The Stories We Don't Tell Tell Us
We Need To Keep Talking About Charlottesville by Brené Brown
Facebook Live, August 15, 2017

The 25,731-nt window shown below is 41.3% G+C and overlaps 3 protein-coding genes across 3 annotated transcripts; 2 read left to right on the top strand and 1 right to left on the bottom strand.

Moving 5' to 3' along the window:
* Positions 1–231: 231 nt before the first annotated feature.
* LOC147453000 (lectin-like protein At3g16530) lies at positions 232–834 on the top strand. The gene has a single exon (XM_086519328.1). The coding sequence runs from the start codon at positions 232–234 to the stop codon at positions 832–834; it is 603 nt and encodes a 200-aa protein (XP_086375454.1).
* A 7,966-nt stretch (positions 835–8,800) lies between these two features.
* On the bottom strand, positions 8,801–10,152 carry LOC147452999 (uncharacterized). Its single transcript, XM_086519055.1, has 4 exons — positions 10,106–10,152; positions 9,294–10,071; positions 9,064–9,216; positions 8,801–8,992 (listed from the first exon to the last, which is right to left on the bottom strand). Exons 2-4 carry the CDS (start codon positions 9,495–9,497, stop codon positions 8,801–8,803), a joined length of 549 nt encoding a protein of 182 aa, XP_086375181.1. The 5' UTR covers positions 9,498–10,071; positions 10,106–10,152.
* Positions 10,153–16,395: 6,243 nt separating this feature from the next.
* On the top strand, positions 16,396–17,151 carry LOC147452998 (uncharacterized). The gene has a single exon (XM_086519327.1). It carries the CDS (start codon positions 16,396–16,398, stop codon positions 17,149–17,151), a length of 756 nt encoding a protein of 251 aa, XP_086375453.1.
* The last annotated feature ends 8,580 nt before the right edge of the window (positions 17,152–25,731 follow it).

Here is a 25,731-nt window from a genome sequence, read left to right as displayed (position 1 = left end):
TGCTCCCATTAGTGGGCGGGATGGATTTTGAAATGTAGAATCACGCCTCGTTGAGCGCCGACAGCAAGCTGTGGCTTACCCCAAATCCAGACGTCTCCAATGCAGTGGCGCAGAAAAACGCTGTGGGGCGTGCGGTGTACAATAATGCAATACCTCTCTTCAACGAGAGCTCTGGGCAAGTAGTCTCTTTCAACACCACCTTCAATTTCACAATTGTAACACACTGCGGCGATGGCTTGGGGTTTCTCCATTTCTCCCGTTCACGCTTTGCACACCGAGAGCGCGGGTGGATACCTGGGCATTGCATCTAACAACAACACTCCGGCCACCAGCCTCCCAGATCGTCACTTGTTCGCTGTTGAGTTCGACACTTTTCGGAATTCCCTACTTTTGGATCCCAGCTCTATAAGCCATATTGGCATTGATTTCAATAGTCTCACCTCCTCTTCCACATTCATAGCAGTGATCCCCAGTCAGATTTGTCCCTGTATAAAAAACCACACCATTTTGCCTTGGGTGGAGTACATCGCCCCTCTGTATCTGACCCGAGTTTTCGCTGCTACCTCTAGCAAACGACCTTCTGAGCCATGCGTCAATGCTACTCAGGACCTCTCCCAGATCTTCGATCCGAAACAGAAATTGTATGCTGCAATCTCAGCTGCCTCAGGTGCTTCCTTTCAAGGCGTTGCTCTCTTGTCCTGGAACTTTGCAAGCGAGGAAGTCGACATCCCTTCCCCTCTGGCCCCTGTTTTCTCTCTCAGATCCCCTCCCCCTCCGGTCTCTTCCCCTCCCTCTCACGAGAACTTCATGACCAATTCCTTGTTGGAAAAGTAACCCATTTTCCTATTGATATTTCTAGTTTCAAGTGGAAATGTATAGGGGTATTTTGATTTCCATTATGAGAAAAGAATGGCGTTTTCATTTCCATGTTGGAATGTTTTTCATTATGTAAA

This brief Facebook Live video by social worker Brené Brown helps educators find language (and courage) to continue talking about Charlottesville as the school year progresses. In conversational and inviting language, Brown insists that owning our individual and collective narratives is the only way to avoid being defined by our worst stories – in this case, the story of white supremacy in the United States. Brown encourages us to name white supremacy and start intentionally discussing the “3Ps” of owning a collective history: “Power, Privilege, and Perspective-taking.” Before fielding questions after her 15-minute talk, Brown reminds us of the imperfections of this truth-telling work. She reminds us to give each other grace and find the courage to keep trying, because if we own our stories then we can write the endings. Brown calls for braver conversations, honesty about the role we play, and listening. Also, as she often does, she challenges us directly, saying that “if we don’t [continue to talk about Charlottesville], one of our worst stories in history will continue to own us.” Not talking about it is, in other words, an act of privilege. What would happen if we created a culture of storytelling, owning our (painful) narratives, and writing our own endings in our schools? According to Brown, we have no choice but to find out.